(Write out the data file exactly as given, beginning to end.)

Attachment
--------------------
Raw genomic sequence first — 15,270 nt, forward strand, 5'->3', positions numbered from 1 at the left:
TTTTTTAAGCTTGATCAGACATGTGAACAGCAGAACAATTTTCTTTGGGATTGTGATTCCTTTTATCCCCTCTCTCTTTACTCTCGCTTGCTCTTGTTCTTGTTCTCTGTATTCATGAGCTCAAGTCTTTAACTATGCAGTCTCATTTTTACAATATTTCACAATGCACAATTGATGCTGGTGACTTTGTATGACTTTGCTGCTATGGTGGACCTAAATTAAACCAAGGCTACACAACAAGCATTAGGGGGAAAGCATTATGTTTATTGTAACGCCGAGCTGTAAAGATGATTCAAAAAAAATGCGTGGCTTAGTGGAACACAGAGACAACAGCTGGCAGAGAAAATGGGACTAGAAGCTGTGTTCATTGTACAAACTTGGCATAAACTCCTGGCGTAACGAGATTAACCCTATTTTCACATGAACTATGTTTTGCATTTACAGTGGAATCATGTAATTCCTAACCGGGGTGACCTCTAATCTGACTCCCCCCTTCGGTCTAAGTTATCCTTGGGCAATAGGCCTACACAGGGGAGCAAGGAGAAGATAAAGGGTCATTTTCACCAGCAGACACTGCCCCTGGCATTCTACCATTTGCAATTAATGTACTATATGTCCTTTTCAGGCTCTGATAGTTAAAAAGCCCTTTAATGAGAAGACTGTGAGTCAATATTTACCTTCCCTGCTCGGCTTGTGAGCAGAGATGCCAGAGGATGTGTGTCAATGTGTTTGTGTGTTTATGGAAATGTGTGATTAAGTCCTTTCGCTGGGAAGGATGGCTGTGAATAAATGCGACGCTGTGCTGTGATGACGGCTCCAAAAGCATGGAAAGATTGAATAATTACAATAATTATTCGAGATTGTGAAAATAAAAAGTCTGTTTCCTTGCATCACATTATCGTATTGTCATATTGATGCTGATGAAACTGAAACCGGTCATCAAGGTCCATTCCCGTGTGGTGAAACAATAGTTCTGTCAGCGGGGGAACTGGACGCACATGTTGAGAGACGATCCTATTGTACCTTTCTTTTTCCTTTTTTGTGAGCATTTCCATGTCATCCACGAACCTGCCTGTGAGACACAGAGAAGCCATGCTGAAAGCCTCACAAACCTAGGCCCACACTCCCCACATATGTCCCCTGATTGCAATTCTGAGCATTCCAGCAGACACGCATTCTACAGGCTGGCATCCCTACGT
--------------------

Raw genomic sequence first — 15,270 nt, forward strand, 5'->3', positions numbered from 1 at the left:
TTTTTTAAGCTTGATCAGACATGTGAACAGCAGAACAATTTTCTTTGGGATTGTGATTCCTTTTATCCCCTCTCTCTTTACTCTCGCTTGCTCTTGTTCTTGTTCTCTGTATTCATGAGCTCAAGTCTTTAACTATGCAGTCTCATTTTTACAATATTTCACAATGCACAATTGATGCTGGTGACTTTGTATGACTTTGCTGCTATGGTGGACCTAAATTAAACCAAGGCTACACAACAAGCATTAGGGGGAAAGCATTATGTTTATTGTAACGCCGAGCTGTAAAGATGATTCAAAAAAAATGCGTGGCTTAGTGGAACACAGAGACAACAGCTGGCAGAGAAAATGGGACTAGAAGCTGTGTTCATTGTACAAACTTGGCATAAACTCCTGGCGTAACGAGATTAACCCTATTTTCACATGAACTATGTTTTGCATTTACAGTGGAATCATGTAATTCCTAACCGGGGTGACCTCTAATCTGACTCCCCCCTTCGGTCTAAGTTATCCTTGGGCAATAGGCCTACACAGGGGAGCAAGGAGAAGATAAAGGGTCATTTTCACCAGCAGACACTGCCCCTGGCATTCTACCATTTGCAATTAATGTACTATATGTCCTTTTCAGGCTCTGATAGTTAAAAAGCCCTTTAATGAGAAGACTGTGAGTCAATATTTACCTTCCCTGCTCGGCTTGTGAGCAGAGATGCCAGAGGATGTGTGTCAATGTGTTTGTGTGTTTATGGAAATGTGTGATTAAGTCCTTTCGCTGGGAAGGATGGCTGTGAATAAATGCGACGCTGTGCTGTGATGACGGCTCCAAAAGCATGGAAAGATTGAATAATTACAATAATTATTCGAGATTGTGAAAATAAAAAGTCTGTTTCCTTGCATCACATTATCGTATTGTCATATTGATGCTGATGAAACTGAAACCGGTCATCAAGGTCCATTCCCGTGTGGTGAAACAATAGTTCTGTCAGCGGGGGAACTGGACGCACATGTTGAGAGACGATCCTATTGTACCTTTCTTTTTCCTTTTTTGTGAGCATTTCCATGTCATCCACGAACCTGCCTGTGAGACACAGAGAAGCCATGCTGAAAGCCTCACAAACCTAGGCCCACACTCCCCACATATGTCCCCTGATTGCAATTCTGAGCATTCCAGCAGACACGCATTCTACAGGCTGGCATCCCTACGT